Monday, August 6, 2012

Pericles on Planet Mongo

Shakespeare in space: Princess Thaisa and Prince Pericles
This Sunday the celebrated Santa Cruz KSCO radio hosts Doctor and Mrs Future and I attended the wedding of the daughter of our Boulder Creek friend, J. J. Webb--Silicon Valley space engineer, poet, impresario and father of the bride. The wedding was held in Sanborn Park, a few miles west of the city of Saratoga. Sanborn Park, as we subsequently learned, has been for 13 years the location of Shady Shakespeare, a remarkably innovative theater company. As it happened, the wedding was situated next to the Shakespeare site so, after the ceremony, Dr and Mrs Future and I wandered down to check out the Bardic activities.

The site is marvelous--a tiny wooded glen reached by a short wooden bridge lined with banners. Traversing that little bridge was like going thru a time machine, instantly transporting us to another reality. After a short discussion we decided to dwell in that reality and bought tickets to Pericles, Prince of Tyre, a Shakespeare play that none of us had ever heard of.

For good reason.

Pericles, Prince of Tyre is an ancient world travelogue, crammed with obscure Gods and Goddess mumbo-jumbo, jumping from Tyre to Tarsus to Pentapolis in eccentric itinerary probably as confusing to Shakespeare's audience as it is today to residents of San Jose. To repurpose this antique walkabout for a modern audience, director Doll Picotto (her real name) decided to mount Pericles as a campy science-fiction drama, employing every science-fiction cliche of the last 50 years to frame the emotional turmoils of Tyre's noble prince. From Flash Gordon to Firefly, from Star Wars, Close Encounters to Doctor Who, Ms Picotto leaves no sci-fi stone unturned.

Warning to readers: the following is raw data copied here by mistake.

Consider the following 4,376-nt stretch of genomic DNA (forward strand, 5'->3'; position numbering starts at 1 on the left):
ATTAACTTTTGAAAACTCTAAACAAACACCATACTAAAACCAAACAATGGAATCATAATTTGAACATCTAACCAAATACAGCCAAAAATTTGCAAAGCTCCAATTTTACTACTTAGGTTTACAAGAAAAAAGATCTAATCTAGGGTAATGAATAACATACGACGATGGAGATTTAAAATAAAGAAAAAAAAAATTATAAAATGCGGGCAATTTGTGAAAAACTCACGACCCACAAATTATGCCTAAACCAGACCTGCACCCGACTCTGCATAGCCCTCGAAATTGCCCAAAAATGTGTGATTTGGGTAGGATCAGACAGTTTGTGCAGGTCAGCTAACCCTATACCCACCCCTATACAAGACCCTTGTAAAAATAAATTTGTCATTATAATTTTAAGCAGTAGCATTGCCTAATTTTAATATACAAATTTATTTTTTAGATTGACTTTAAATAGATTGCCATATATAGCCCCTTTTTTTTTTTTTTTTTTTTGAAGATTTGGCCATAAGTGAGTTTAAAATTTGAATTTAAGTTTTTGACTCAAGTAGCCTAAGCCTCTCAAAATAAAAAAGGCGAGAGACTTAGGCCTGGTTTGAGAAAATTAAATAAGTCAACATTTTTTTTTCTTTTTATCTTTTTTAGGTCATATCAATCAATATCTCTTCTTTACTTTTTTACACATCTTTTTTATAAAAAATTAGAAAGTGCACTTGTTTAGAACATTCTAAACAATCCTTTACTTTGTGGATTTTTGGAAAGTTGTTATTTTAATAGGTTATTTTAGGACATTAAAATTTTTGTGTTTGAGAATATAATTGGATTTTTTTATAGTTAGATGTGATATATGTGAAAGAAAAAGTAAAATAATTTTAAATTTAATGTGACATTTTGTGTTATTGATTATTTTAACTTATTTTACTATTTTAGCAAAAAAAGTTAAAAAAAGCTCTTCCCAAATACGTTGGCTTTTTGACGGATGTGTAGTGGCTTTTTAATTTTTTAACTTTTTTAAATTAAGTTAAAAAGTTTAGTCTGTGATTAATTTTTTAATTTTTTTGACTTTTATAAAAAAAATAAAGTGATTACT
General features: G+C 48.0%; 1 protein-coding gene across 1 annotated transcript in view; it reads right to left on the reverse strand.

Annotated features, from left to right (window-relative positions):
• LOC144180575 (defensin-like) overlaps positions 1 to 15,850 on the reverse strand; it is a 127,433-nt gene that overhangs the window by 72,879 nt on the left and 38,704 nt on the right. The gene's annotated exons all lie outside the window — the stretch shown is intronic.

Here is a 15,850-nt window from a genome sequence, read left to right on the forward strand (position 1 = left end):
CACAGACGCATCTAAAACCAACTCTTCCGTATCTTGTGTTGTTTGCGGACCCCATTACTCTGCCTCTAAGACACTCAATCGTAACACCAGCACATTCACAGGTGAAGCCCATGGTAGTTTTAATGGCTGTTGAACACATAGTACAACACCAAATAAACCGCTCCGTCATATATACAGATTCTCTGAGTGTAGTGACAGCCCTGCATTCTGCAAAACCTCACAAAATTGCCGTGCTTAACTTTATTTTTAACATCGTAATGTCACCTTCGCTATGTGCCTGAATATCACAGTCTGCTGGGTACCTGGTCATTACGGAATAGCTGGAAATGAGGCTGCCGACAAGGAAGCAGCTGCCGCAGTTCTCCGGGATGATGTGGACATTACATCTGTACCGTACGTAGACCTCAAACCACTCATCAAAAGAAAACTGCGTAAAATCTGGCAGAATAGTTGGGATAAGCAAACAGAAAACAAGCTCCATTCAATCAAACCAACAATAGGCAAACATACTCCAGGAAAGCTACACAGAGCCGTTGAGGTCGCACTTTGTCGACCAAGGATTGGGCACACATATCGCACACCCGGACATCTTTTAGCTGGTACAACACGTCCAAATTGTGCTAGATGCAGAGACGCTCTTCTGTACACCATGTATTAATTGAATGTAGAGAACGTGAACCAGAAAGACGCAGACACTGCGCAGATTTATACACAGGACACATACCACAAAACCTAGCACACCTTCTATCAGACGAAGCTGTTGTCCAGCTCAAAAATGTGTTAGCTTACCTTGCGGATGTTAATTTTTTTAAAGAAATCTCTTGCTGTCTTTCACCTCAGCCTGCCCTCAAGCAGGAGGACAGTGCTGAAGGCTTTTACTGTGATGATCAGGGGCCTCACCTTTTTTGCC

It works.

Part of the fun of this play is seeing how many sci-fi references you can recognize in Picotto's imaginative futuristic rendition of a creaky Elizabethan pot-boiler. Even informed by the media-savvy resources of Dr and Mrs Future, I'm sure there were more than a few sci-fi cliches that I missed.

Given the wacky premise, this play could have degenerated into mere caricature and slapstick. And while there is plenty of laugh-provoking action, such is the dignity of the language and the skill of the actors that credible renditions of love, loyalty, and grief emerge in the midst of the comedic activities of the supporting cast. Indeed in this production the force is strong. Amongst all the fun, Shakespeare's words still shine bright.

My favorite scene takes place in a sleazy brothel, where Pericles's lost daughter Marina has just been sold into slavery by pirates, who have rescued her from an assassin's blade by kidnapping her instead. Since the plot of Pericles ranks high in preposterousness, Shakepeare's use of this Pirates ex machina device to save Marina's life does not seem so out of place and the company carries out their last-minute rescue/kidnap in classic Monty Python "Nobody expects the Spanish Inquisition" style. But once having purchased their prize from the pirates, the brothel owners discover to their frustration that beautiful Marina possesses considerable ability to defend her virginity, a power the equally exasperated pirates had neglected to mention. To find out how Marina (on a leash in the brothel) successfully preserves her maidenhead from the randy advances of virile Lysimachus (a credible Han Solo from Star Wars) read the play. Or better still, come see this marvelous production for yourselves. It runs from August 3 till September 4.

And for admirers of all things Wookie, Chewbacka appears in a small non-speaking role.

No comments: